6. Scary scary moment: At the park yday, my husband left my kid and me to play in a small patch of sunshine and was gonna come back in a few minutes. While I told my kid to play nearby so I could see her and reach her if needed, I don’t move as fast as usual and can’t run after her while carrying her bag and stuff right now, so my definition of “nearby” is stricter. A young woman walked up to me and asked if she could ask me something. I can’t tell you what it was about her that gave me jitters but I didn’t want to be unkind. She was young and white and pretty but something was off. I told her “sure, but very quickly because I need to watch my kid” (realizing that what made me jittery was that she was standing in my line of vision and I was panicking because I couldn’t see my kid anymore) and the woman immediately backed off and said, “I’m sorry, didn’t realize you had a kid” and moved away. My eyes darted towards her as she moved along the park (for some comforting reason, my kid came to me immediately after the lady left and sat and drew next to me for a bit – kids have good instincts that way, whew). The lady didn’t hurt anyone but she was walking with her shoes not properly fit into her feet, and I’m not sure what that was about and I remember her teeth looking strange… But nothing particularly threatening. I don’t think she was threatening. But what if she had been and what if saying I had a kid would have given someone ammunition to hurt me more or to hurt my kid? What if someone tried to hurt or kidnap my kid and I couldn’t get there fast enough? Now I’m worried about this so much more than usual. I’m no longer even humanly invincible. I don’t know my limits, though I’m sure I’d push them beyond humanity to defend my child… But that limit has still gone down (temporarily I hope) and it’s scaring the crap out of me.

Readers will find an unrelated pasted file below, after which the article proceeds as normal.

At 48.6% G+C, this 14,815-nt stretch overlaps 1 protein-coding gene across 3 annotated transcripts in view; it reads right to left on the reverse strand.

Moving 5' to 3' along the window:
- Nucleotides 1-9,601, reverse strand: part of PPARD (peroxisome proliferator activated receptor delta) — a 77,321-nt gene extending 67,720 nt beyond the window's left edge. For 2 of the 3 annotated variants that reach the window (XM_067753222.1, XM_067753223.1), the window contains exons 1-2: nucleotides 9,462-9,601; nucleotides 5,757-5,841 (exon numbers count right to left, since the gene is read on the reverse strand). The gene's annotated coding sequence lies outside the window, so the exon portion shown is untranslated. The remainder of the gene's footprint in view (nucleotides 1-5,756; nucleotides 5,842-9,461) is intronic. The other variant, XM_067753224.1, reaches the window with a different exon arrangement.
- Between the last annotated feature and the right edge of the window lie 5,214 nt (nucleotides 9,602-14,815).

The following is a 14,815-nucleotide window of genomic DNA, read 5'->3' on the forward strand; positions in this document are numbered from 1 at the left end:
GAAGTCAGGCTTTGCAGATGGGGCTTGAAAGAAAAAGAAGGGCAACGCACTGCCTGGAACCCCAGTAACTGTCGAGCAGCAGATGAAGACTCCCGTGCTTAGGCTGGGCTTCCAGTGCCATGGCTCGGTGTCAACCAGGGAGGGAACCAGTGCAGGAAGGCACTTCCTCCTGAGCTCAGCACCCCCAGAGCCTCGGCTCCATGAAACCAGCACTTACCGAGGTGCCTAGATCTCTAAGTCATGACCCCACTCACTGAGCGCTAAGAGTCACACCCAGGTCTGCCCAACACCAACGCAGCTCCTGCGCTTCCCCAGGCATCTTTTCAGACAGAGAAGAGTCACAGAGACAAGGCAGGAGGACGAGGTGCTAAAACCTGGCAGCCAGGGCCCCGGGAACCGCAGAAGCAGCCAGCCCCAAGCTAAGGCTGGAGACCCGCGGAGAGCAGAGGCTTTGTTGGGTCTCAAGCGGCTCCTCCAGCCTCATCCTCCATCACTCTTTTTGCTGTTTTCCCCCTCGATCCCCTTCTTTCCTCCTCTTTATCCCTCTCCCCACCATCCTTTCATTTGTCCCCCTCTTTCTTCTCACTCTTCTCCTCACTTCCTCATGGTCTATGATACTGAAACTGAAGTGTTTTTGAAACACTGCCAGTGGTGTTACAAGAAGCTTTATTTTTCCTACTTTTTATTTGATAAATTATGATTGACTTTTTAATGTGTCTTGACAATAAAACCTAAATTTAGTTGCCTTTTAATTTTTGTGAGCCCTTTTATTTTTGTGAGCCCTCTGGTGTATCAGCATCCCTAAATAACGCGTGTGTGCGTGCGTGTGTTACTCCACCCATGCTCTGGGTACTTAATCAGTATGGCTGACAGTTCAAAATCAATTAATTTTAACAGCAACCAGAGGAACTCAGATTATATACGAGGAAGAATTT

Gosh. I didn’t realize how worried I was about this until I woke up at 3 or 4am and wrote this post.